To Try

Pickled Peas
Classic Indian Samosas
Spring Pea Hummus
Burrata with Speck, Peas and Mint
Shell Pea, Carrot and Arugula Salad with Feta
Fresh Peas with Lettuce and Green Garlic
Grilled English Peas
Wood Grilled Snap Peas with Smoky Aioli
Steamed Sugar Snap Peas with Black Sesame
Frittata with Peas, Herbs, Feta or Parmesan
Pea Consommé with Mint
Chicken and Spring Vegetable Soup
Fresh Pea Soup
Possibly the Best Pea Soup
Spring Pea Soup with Ham and Cheese Sandwich
Pea Porridge with Fresh Cheese and Ham
English Pea and Ricotta Tart
Peas and Pea Shoots with Spring Onion and Mint
Spring Peas with Mint
Spring Vegetable Stir Fry
New Potatoes with Spring Peas
Sweet Peas with Prosciutto, Piselli and Mint
Vegetarian Sugar Snap and Snow Pea Stir Fry
Sugar Snap Peas with Soffrito, Hot Pepper and Mint
Lemon Herb Quinoa with Hemp Seeds, Spring Peas and Basil
Three Peas with Barley, Chili and Garlic
Farro with Fresh Corn and Sugar Snap Peas
Risi e Bisi
Spring Pad Thai with Green Garlic, Asparagus and Peas
Fettuccine with Peas, Asparagus and Pancetta
Pasta with English Peas and Morels
Tagliatelle with Leeks and Peas
Pasta with Prosciutto, Snap Peas, Mint and Cream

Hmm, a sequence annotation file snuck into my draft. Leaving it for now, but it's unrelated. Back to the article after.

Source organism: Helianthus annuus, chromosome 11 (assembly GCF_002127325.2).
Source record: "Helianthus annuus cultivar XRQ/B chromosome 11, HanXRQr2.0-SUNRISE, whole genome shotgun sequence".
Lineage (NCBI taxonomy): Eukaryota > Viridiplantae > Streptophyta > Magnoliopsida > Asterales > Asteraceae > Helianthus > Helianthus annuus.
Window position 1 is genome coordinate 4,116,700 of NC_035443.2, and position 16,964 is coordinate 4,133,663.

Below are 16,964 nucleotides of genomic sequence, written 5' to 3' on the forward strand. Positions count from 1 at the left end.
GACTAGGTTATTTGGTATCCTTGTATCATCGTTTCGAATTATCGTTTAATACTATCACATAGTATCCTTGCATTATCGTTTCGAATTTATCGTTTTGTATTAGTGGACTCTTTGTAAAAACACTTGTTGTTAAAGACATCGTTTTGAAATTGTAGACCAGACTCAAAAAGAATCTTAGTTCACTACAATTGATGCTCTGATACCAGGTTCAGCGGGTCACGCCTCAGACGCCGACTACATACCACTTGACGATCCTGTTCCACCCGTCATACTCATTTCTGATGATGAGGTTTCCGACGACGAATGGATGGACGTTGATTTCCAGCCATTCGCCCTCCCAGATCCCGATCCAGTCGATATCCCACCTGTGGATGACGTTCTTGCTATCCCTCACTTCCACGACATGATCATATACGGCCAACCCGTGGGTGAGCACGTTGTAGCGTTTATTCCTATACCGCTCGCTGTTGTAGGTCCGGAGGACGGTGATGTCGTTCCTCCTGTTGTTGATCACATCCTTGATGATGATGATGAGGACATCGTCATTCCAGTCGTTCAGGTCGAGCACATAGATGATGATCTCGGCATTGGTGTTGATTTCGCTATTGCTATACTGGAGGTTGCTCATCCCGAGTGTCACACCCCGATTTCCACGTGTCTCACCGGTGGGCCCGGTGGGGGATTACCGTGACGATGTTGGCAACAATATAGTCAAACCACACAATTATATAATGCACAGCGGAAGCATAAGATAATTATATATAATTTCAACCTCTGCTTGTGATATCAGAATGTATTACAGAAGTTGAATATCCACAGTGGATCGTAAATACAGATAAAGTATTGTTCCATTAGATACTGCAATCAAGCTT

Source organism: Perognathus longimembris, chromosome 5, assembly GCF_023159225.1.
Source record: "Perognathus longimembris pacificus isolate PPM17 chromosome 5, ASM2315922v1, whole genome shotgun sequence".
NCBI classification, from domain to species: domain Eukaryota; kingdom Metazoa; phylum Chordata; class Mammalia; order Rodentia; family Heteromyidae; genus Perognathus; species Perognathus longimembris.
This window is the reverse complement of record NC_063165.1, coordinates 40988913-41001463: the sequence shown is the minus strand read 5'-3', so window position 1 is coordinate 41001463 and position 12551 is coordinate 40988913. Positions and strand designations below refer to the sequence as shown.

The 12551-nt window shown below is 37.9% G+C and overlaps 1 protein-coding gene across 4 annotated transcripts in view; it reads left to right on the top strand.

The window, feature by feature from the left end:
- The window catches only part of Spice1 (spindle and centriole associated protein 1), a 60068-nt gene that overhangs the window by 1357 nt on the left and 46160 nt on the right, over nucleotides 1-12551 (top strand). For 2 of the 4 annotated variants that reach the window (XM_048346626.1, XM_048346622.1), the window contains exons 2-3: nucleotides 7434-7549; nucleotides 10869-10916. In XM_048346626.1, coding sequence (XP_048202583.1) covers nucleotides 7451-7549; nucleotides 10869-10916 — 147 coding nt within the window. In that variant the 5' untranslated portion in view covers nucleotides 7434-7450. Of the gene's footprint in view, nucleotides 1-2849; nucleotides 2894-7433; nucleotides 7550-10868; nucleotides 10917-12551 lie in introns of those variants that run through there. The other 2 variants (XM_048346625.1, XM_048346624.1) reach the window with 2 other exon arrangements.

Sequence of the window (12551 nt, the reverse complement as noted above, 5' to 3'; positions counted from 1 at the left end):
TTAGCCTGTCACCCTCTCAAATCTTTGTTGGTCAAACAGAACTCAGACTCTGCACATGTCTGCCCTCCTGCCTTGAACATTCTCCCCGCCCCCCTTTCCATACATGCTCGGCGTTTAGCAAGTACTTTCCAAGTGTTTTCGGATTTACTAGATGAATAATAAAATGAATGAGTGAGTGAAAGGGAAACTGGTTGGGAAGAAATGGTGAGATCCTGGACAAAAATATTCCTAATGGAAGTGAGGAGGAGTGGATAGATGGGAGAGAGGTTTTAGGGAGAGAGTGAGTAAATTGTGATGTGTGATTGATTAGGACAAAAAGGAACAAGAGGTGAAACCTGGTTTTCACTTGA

Shellfish and Chicken Paella with Saffron Rice and Fresh Green Peas
Sautéed Cod and Pea Cream
Stir Fried Shrimp with Sugar Snap Peas and Mushrooms
Stir Fried Chicken with Sugar Snap Peas and Lemon
Parchment Baked Chicken with New Potatoes, Peas and Tarragon
Veal Stir Fry with Snow Peas and Snow Pea Shoots

To Use

Every detail of this Hammered Round-Bottom

Wok is faithful to its traditional Chinese origins, from its carbon steel construction to its hand-hammered design. Its fast-heating cooking surface is great for stir frying, deep frying, steaming and more. Each one is hammered by hand—no two are exactly alike. Traditional carbon steel construction disperses heat evenly and quickly. Gradually sloping sides ensure food stays directly over heat source and facilitates tossing. Wooden stick handle stays cool to the touch. Includes a ring for use on conventional stovetops. (Williams-Sonoma, $34.95)